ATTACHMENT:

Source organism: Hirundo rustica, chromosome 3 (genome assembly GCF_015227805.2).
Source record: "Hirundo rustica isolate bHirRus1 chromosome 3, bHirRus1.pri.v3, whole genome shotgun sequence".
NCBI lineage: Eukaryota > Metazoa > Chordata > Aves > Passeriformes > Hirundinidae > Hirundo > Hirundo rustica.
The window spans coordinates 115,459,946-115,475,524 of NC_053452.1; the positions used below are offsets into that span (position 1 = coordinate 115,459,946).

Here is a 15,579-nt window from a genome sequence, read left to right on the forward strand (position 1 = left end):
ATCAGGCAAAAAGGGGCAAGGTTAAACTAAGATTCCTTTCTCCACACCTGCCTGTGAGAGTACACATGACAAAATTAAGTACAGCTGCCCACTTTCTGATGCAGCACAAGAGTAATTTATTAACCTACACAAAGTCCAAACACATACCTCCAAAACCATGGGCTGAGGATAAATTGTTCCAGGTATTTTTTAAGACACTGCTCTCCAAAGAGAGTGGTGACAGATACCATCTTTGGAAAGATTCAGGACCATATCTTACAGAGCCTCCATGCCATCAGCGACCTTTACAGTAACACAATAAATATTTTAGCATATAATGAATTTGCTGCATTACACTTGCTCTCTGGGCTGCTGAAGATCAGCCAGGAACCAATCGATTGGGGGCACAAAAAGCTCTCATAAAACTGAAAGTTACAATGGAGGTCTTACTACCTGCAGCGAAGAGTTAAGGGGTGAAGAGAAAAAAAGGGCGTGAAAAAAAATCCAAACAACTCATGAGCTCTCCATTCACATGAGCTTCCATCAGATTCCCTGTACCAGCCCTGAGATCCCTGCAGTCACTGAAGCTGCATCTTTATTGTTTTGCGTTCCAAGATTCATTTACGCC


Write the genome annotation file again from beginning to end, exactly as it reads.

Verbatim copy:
Source organism: Hirundo rustica, chromosome 3 (genome assembly GCF_015227805.2).
Source record: "Hirundo rustica isolate bHirRus1 chromosome 3, bHirRus1.pri.v3, whole genome shotgun sequence".
NCBI lineage: Eukaryota > Metazoa > Chordata > Aves > Passeriformes > Hirundinidae > Hirundo > Hirundo rustica.
The window spans coordinates 115,459,946-115,475,524 of NC_053452.1; the positions used below are offsets into that span (position 1 = coordinate 115,459,946).

Here is a 15,579-nt window from a genome sequence, read left to right on the forward strand (position 1 = left end):
ATCAGGCAAAAAGGGGCAAGGTTAAACTAAGATTCCTTTCTCCACACCTGCCTGTGAGAGTACACATGACAAAATTAAGTACAGCTGCCCACTTTCTGATGCAGCACAAGAGTAATTTATTAACCTACACAAAGTCCAAACACATACCTCCAAAACCATGGGCTGAGGATAAATTGTTCCAGGTATTTTTTAAGACACTGCTCTCCAAAGAGAGTGGTGACAGATACCATCTTTGGAAAGATTCAGGACCATATCTTACAGAGCCTCCATGCCATCAGCGACCTTTACAGTAACACAATAAATATTTTAGCATATAATGAATTTGCTGCATTACACTTGCTCTCTGGGCTGCTGAAGATCAGCCAGGAACCAATCGATTGGGGGCACAAAAAGCTCTCATAAAACTGAAAGTTACAATGGAGGTCTTACTACCTGCAGCGAAGAGTTAAGGGGTGAAGAGAAAAAAAGGGCGTGAAAAAAAATCCAAACAACTCATGAGCTCTCCATTCACATGAGCTTCCATCAGATTCCCTGTACCAGCCCTGAGATCCCTGCAGTCACTGAAGCTGCATCTTTATTGTTTTGCGTTCCAAGATTCATTTACGCC